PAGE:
- Last Updated on Wednesday, 09 November 2011 17:01
- Published on Wednesday, 09 November 2011 17:01
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After extended discussions concerning the definitions of minor and major home occupations, the Colonial Beach Planning Commission decided to pass zoning ordinance amendments with minor changes, with the idea of revisiting the home occupations issue at a later date if needed. Meanwhile the commission decided not to address ordinances that might make some properties on the Point useless.
The commission did not see a need to discuss the issue of minimal lot sizes and the impact it could have on some homeowners wishing to sell, or land owners who have not began to build.
Residential areas have two designations — R-1 and R-2. Minimum lot sizes for R-2 are 5000 square feet while
R-1 lots must be at least 12,000 square feet which will make some lots in Colonial Beach obsolete for new construction. Many of the lots on the Point in Colonial Beach are 25 ft. by 100 ft. making them half the required size for building a home.
Several small homes on the Point are built on just one lot, and other small, undeveloped lots sandwiched between homes, will be unusable according to a change in the zoning ordinance, which prohibits accessory uses until a home has been built on the property.
These accessory uses are structures such as sheds, storage buildings, family healthcare structures, fences, home gardens, storage of motor vehicles and trailers or storm management facilities.
If passed, home owners with small lots may lose property value and property owners with one of these 25ft. x 100ft. lots may no longer be allowed to build once these ordinances pass.
The restriction of these accessory uses before the primary dwelling is built restricts homeowners who, while building, wish to stay on the lot with a travel trailer, park their vehicles, build a shed to house tools or to plant any type of garden.
There appears to be one loophole: private boat piers are listed as permitted principal uses, and the ordinance does state that accessory uses cannot be established until the principal use has been established.
The planning commission did spend considerable time discussing the definitions of minor and major home occupations. A minor home occupation is allowed in residential areas, and is defined as an occupation or profession that is carried out in the home or an accessory structure by a member of the family. Major home occupation differs in that it allows up to four outside employees, who do not reside in the home, and is only allowed by conditional use permit.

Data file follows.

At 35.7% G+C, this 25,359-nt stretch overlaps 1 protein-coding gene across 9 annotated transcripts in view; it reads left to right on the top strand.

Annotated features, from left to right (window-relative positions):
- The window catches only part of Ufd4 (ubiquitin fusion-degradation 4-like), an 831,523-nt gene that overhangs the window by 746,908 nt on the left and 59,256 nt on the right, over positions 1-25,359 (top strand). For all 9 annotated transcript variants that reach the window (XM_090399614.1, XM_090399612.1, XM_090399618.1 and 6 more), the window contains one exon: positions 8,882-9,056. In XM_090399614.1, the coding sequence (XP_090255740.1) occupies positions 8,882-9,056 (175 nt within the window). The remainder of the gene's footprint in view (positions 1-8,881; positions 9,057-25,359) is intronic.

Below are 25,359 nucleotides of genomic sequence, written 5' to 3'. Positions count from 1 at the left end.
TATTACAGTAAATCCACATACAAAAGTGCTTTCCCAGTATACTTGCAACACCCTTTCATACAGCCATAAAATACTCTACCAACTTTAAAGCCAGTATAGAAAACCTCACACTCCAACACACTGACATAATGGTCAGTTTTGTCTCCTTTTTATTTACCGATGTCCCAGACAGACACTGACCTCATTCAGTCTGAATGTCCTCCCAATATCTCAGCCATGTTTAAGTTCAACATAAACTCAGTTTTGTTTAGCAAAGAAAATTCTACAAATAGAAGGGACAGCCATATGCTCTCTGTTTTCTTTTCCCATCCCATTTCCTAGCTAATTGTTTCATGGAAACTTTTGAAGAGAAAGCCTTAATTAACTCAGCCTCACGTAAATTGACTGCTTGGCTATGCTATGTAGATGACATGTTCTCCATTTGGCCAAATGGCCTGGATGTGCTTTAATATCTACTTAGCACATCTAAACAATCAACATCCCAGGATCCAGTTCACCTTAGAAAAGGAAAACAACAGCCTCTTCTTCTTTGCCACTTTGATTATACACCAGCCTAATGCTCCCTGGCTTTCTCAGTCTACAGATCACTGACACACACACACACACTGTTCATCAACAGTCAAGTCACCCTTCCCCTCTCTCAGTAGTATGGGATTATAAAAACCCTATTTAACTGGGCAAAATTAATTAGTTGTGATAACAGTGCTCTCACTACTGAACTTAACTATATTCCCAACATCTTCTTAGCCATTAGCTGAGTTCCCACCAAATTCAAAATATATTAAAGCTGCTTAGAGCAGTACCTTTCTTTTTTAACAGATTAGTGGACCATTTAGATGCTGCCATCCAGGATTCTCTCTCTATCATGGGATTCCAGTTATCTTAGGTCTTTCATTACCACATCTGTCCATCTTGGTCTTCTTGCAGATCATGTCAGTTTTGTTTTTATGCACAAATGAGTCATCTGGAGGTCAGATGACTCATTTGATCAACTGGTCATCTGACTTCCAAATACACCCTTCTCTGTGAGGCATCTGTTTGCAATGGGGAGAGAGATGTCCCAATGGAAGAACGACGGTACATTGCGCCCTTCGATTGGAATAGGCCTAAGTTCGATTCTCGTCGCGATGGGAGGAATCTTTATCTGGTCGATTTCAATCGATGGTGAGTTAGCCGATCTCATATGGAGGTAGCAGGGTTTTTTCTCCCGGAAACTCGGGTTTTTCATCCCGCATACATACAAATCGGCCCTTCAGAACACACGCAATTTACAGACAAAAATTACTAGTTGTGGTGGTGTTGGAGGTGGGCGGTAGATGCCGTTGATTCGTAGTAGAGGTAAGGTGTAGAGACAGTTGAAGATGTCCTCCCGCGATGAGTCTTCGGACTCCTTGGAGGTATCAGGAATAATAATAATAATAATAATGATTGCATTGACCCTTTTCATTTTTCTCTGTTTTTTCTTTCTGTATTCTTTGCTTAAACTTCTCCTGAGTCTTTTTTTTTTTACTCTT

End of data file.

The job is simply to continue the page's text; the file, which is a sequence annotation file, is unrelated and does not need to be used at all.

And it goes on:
Cynthia Misicka, chair of the planning commission, was concerned with the definitions being too vague, allowing for loopholes warning, “zoning ordinances are enforceable and need to be worded correctly.”
The commission discussed the impacts of employees working at and coming to the home, as well as venders coming and going, that would affect neighbors.
Commissioner, David Coombes felt that there have been no problems with major and minor occupations in recent years and felt that the commission is performing overkill on the issue of major/minor home occupations.
It is unclear from the handout, given to the planning commission, what were changes and what already exist ordinances. Gary Mitchell, Director of Planning and Community Development, did say that not all of the items in the hand out where changes.
The matter will now pass to the Town Council.
Colonial Beach Planning Commission approved a revised preliminary plat for a new subdivision in Colonial Beach at last week’s meeting.
The planning commission previously approved the original plat submitted by Brian J. Kane and Patty Sullivan, CB Equity Partners in 2007 for this subdivision to be named Sunset Cove.
The purpose of the revised plat is to permit the use of a cul-de-sac. Original plans would not provide protection for wetlands on the property with road crossings and other public disturbances. The use of a cul-de-sac solves this problem and has been granted approval by VDOT and gained favor by Mitchell.
Sunset Cove will be located between Livingston on the north side, Wilder on the east, Monroe Bay to the south and various other properties to the west. It will provide paved roads in accordance with VDOT standards as well as sidewalks, curbs, gutters and streetlights, as required by the subdivision ordinance.